'Be A Lady They Said' Video Narrated By Cynthia Nixon Is Powerful And Real

But we do have some questions about the video.

There are so many ways, big and small, that women are criticized or punished every day for simply living their lives in public. A new video narrated by Cynthia Nixon explores those impossible standards.

In the video, released by the magazine Girls Girls Girls, a steely-faced and utterly convincing Nixon reads a shortened version of writer Camille Rainville’s “Be A Lady They Said.”

The idea of the "double bind" is that women have limited options, and they end up getting punished for whatever it is they choose.
The idea of the "double bind" is that women have limited options, and they end up getting punished for whatever it is they choose.

“Be experienced. Be sexual. Be innocent. Be dirty,” Nixon recites, going through an agonizing list of the contradictory and often cruel messages women are told. “Be sexy. Be the cool girl. Don’t be like the other girls.”

The narration is paired with ominous, accelerating music and arresting images from movies, tabloids, news broadcasts, TV shows, advertisements, and the magazine’s own photography.

The idea of the “double bind” is something pioneering feminist Marilyn Frye explains as “ubiquitous features of the world as experienced by oppressed people.”

It’s the old damned-if-you-do, damned-if-you-don’t: Frye argues that women are often faced with situations where every option they have will lead to some kind of punishment. For instance, from the video: “Look sexy. Look hot. Don’t be so provocative. You’re asking for it.”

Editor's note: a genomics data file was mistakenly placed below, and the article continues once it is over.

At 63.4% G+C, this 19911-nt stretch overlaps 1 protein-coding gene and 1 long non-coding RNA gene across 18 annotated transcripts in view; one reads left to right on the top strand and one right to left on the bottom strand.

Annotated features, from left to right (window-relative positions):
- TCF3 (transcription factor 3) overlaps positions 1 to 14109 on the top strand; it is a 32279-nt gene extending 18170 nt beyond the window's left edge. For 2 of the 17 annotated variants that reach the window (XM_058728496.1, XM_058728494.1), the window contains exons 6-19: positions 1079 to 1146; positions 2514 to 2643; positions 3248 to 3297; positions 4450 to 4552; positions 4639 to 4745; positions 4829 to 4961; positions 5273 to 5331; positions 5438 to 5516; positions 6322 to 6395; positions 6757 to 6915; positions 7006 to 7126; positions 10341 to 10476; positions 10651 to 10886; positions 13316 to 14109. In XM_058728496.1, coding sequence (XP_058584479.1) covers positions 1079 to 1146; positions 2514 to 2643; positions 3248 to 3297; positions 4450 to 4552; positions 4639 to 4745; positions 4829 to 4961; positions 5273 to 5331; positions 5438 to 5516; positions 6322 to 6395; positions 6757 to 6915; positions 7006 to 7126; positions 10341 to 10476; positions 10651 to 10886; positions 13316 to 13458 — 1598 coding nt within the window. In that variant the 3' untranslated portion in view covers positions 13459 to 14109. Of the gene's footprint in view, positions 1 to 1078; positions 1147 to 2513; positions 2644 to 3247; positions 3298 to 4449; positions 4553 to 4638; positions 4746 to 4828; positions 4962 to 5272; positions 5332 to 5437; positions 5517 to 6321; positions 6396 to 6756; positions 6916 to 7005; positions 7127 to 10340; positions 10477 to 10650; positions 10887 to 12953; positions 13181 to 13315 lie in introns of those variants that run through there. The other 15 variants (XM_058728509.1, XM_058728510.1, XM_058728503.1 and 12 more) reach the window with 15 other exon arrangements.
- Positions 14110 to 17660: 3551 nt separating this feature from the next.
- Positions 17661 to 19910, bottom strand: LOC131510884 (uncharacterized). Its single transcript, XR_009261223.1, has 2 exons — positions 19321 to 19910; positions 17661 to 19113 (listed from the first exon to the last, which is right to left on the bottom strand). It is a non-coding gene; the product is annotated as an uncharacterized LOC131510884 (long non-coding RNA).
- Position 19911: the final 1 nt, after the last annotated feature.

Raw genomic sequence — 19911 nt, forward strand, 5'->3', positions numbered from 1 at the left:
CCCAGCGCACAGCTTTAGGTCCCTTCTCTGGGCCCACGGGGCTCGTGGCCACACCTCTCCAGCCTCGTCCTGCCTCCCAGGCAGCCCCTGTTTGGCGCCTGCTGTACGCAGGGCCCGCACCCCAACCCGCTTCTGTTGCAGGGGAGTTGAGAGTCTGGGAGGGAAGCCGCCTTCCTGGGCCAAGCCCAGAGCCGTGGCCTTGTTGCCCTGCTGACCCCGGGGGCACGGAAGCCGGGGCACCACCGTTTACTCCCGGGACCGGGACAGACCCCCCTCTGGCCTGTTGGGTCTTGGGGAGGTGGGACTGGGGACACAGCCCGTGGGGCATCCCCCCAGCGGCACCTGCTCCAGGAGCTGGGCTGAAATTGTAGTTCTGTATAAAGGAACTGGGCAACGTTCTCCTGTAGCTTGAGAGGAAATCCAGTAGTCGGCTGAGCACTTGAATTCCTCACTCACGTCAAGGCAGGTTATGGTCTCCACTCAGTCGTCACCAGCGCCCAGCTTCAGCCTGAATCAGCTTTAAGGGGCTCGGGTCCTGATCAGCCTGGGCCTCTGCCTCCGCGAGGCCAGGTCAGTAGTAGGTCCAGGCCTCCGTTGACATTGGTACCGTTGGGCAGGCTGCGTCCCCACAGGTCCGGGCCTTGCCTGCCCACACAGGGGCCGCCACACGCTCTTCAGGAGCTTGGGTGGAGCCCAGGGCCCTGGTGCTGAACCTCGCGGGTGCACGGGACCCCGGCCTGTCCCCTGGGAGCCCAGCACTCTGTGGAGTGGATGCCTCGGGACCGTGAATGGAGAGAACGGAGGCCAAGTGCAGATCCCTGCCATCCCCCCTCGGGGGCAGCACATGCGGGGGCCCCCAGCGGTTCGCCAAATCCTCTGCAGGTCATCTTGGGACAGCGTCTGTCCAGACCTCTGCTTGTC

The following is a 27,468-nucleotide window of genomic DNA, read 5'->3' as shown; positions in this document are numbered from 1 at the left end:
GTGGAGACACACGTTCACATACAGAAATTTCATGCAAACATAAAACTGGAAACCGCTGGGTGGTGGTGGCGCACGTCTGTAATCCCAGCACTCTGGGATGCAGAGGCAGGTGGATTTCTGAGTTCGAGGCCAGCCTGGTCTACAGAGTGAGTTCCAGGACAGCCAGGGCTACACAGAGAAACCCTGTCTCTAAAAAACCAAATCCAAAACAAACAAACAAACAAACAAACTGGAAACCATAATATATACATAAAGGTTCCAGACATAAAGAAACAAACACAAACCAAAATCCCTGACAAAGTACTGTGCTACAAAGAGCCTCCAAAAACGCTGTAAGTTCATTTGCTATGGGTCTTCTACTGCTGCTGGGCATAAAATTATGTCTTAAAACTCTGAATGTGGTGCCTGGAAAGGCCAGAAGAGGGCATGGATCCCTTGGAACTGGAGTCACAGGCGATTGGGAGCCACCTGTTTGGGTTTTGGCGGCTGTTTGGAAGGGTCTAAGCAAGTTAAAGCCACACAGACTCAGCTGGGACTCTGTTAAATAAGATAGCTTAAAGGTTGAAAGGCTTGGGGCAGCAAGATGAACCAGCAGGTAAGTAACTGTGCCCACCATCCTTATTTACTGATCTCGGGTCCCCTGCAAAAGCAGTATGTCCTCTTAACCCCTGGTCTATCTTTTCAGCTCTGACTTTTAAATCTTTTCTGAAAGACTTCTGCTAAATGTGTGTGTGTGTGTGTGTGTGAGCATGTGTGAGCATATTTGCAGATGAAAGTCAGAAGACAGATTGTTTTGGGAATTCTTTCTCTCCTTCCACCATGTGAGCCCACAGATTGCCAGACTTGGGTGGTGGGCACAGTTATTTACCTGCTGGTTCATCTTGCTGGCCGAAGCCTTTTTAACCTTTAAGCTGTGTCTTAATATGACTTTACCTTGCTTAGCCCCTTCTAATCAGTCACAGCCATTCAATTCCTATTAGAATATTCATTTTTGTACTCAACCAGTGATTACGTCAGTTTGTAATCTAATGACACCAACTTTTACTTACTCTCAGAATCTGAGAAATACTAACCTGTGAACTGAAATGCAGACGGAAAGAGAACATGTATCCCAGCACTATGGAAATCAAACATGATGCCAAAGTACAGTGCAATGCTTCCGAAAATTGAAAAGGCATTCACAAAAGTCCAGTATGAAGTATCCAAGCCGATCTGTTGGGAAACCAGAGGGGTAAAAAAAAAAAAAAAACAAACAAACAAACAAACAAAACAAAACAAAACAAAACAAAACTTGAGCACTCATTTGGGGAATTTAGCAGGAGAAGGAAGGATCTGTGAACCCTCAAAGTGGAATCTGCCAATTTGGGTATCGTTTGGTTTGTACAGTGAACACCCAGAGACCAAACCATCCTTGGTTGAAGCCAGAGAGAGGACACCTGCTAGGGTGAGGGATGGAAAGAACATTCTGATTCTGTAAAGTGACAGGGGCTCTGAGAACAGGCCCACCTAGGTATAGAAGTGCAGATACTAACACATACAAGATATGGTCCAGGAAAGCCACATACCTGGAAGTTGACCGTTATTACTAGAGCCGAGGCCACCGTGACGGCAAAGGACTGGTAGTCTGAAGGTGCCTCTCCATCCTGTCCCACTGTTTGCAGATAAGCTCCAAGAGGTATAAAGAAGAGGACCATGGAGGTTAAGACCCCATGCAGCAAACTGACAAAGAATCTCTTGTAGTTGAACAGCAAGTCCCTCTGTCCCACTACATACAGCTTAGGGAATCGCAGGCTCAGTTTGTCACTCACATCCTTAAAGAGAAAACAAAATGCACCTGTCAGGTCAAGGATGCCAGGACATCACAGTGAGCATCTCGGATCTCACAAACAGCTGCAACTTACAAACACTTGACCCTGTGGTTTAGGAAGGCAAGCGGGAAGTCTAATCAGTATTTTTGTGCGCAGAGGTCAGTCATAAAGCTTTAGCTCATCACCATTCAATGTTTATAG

While the video is powerful, it’s not entirely clear how Girls Girls Girls — a magazine with the somewhat ambiguous message of “Bringing Back the Woman 👠” and returning to “a time when women in fashion were all about the polish, the luxury and the total fantasy” — is combatting those ideals.

Many of the images that could be seen as contributing to this impossible standard are from the their own magazine. Plus, the video’s director is a man.

It’s also worth thinking about the way these gendered expectations intersect with other forms of oppression: women of colour, and particularly Indigenous women, face a much higher risk of violence than white women, and are less likely to be believed when they report sexual assaults.

Women who are disabled, trans, queer, or immigrants face additional marginalization and violence.

You might remember the magazine from a head-turning 2018 cover, which featured Canadian actress Rachel McAdams wearing Versace and diamonds, looking unsparingly at the camera, and wearing a breast pump that was partially filled with breast milk.

Photographer Claire Rothstein explained on Instagram that the striking photo was taken about six months after McAdams gave birth to a son.


However you feel about the magazine’s mission, though, the video is worth a watch.